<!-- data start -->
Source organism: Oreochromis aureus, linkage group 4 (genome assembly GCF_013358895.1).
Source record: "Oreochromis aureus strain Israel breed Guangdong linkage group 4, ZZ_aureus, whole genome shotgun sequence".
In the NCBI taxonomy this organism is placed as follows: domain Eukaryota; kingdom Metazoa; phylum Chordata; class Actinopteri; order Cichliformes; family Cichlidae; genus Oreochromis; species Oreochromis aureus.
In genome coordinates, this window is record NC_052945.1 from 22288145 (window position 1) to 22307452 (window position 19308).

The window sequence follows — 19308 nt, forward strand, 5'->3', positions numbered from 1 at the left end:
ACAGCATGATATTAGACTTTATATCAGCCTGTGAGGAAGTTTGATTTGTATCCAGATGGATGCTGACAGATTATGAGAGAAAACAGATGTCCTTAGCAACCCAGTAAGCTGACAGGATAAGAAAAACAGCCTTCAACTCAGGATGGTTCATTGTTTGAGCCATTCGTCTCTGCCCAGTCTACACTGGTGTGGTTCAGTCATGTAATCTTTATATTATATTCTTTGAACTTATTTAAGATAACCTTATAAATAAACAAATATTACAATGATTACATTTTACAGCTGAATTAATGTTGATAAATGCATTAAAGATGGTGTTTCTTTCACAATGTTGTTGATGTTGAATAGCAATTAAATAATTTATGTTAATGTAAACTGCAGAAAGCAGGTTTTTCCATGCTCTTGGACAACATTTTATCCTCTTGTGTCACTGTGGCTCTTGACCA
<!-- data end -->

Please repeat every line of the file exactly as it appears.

Source organism: Oreochromis aureus, linkage group 4 (genome assembly GCF_013358895.1).
Source record: "Oreochromis aureus strain Israel breed Guangdong linkage group 4, ZZ_aureus, whole genome shotgun sequence".
In the NCBI taxonomy this organism is placed as follows: domain Eukaryota; kingdom Metazoa; phylum Chordata; class Actinopteri; order Cichliformes; family Cichlidae; genus Oreochromis; species Oreochromis aureus.
In genome coordinates, this window is record NC_052945.1 from 22288145 (window position 1) to 22307452 (window position 19308).

The window sequence follows — 19308 nt, forward strand, 5'->3', positions numbered from 1 at the left end:
ACAGCATGATATTAGACTTTATATCAGCCTGTGAGGAAGTTTGATTTGTATCCAGATGGATGCTGACAGATTATGAGAGAAAACAGATGTCCTTAGCAACCCAGTAAGCTGACAGGATAAGAAAAACAGCCTTCAACTCAGGATGGTTCATTGTTTGAGCCATTCGTCTCTGCCCAGTCTACACTGGTGTGGTTCAGTCATGTAATCTTTATATTATATTCTTTGAACTTATTTAAGATAACCTTATAAATAAACAAATATTACAATGATTACATTTTACAGCTGAATTAATGTTGATAAATGCATTAAAGATGGTGTTTCTTTCACAATGTTGTTGATGTTGAATAGCAATTAAATAATTTATGTTAATGTAAACTGCAGAAAGCAGGTTTTTCCATGCTCTTGGACAACATTTTATCCTCTTGTGTCACTGTGGCTCTTGACCA